One last things about slopes, derivatives and gradients before moving on. While they do point in the direction of greatest increase, they are only valid for an infinitely small point on the graph for functions that are non linear. This will be important later when we move in the opposite direction of the gradients, but do so with very small steps to help make sure we find the lowest points on the graph.

Why Gradient Descent?

Why do we want to use gradient descent? Imagine that we have a function:

w=f(x,y,z)

Sure, we can pick some random starting values for x,y and z, and then use gradient descent to find the smallest w, but who cares?

Let’s give some other names to these variables and see if the value becomes a little more apparent:

DamageTakenMultiplier = CalculateDamageTakenMultiplier(Armor, Dodge, Resist)

Now, by only changing the names of the variables, we can see that we could use gradient descent to find what amount of Armor, Dodge and Resist would make it so our character takes the least amount of damage. This can now tell you how to distribute stat points to a character to get the best results ๐Ÿ˜›

Note that if you are ever trying to find the highest number possible, instead of the lowest, you can just multiply your function by -1 and do everything else the same way. You could also do gradient ASCENT, but it’s equivalent to multiplying by -1 and doing gradient descent.

Problems

Here are a few common problems you can encounter when doing gradient descent.

  • Local minima – when you get to the bottom of a bowl, but it isn’t the deepest bowl.
  • Flat derivatives – these make it hard to escape a local area because the derivatives are very small, which will make each movement also very small.
  • Discontinuities – The problem space (graph) changes abruptly without warning, making gradient descent do the wrong thing

Here’s an example of a local minima versus a global minima. You can see that depending on where you start on this graph, you might end up in the deeper bowl, or the shallower bowl if your only rule is “move downhill”.

(Image from wikipedia By KSmrq – http://commons.wikimedia.org/wiki/File:Extrema_example.svg, GFDL 1.2, https://commons.wikimedia.org/w/index.php?curid=6870865)

Here’s an example of a flat derivative. You can imagine that if you were at x=1, that you could see that the derivative would tell you to go to the left to decrease the y value, but it’s a very, very small number. This is a problem because it’s common to multiply the derivative or gradient by a multiplier before subtracting it, so you’d only take a very small step towards the goal.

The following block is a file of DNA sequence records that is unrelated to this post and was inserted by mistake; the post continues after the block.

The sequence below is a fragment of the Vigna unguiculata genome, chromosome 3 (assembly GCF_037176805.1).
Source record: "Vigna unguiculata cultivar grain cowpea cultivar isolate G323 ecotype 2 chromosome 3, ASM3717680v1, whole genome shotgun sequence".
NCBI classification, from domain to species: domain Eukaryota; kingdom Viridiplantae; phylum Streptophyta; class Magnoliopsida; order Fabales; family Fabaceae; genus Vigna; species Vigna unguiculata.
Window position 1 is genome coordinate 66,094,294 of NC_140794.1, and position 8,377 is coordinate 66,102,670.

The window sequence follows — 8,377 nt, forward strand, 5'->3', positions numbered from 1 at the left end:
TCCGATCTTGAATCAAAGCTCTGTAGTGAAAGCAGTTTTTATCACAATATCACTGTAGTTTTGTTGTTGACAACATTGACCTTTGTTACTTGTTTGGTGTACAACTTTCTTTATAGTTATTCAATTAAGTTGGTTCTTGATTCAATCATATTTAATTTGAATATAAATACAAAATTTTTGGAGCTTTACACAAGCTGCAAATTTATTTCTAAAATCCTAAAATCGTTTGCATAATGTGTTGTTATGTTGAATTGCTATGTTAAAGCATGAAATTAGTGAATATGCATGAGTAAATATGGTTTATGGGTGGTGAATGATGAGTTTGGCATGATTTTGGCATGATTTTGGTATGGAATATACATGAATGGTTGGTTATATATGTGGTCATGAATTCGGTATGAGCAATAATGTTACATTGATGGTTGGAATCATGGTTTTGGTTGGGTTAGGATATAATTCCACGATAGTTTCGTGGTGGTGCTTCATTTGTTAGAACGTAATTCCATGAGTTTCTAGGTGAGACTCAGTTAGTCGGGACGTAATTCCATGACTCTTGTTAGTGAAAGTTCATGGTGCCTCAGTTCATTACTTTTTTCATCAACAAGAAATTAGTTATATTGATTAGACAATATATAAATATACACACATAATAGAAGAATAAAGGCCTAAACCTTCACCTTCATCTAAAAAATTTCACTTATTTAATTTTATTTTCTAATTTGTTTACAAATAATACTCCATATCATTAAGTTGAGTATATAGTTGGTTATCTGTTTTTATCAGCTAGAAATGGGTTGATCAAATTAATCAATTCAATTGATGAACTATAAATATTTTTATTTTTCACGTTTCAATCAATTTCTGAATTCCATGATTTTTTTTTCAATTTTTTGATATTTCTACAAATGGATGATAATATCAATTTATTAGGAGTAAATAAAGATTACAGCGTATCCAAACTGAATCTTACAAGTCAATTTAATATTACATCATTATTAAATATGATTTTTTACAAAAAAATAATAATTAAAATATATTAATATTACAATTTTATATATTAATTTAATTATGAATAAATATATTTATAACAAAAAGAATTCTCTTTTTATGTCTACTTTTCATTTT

It’s also possible to hit a perfectly flat derivative, which will be exactly 0. In this case, no matter how big or small of a number you multiply the derivative by, you won’t move AT ALL!

Below is a discontinuous function where if x is less than 0.5, the value is 1, otherwise the value is x. This essentially shows you what happens when you use if statements in differentiable programming. If you start on the right side, it’s going to correctly tell you that you should move left to improve your score. However, it’ll keep telling you to move left, until you get to x being less than 0.5, at which point your score will suddenly get a lot worse and your derivative will become 0. You will now be stuck!

There are ways to deal with these problems, but they are deep topics. If nothing else, you should know these problems exist, so you can know when they are affecting you, and/or why you should avoid them if you have a choice.

What If I Want to Avoid Calculus?

Let’s say that you don’t get a kick out of calculating all these partial derivatives. Or, more pragmatically, you don’t want to sit down and manually calculate the gradient function of some generic C++ code!

I have some great news for you.

While we do need partial derivatives for our gradients, we aren’t going to have to do all this calculus to get them!

Here are a few other ways to get partial derivatives: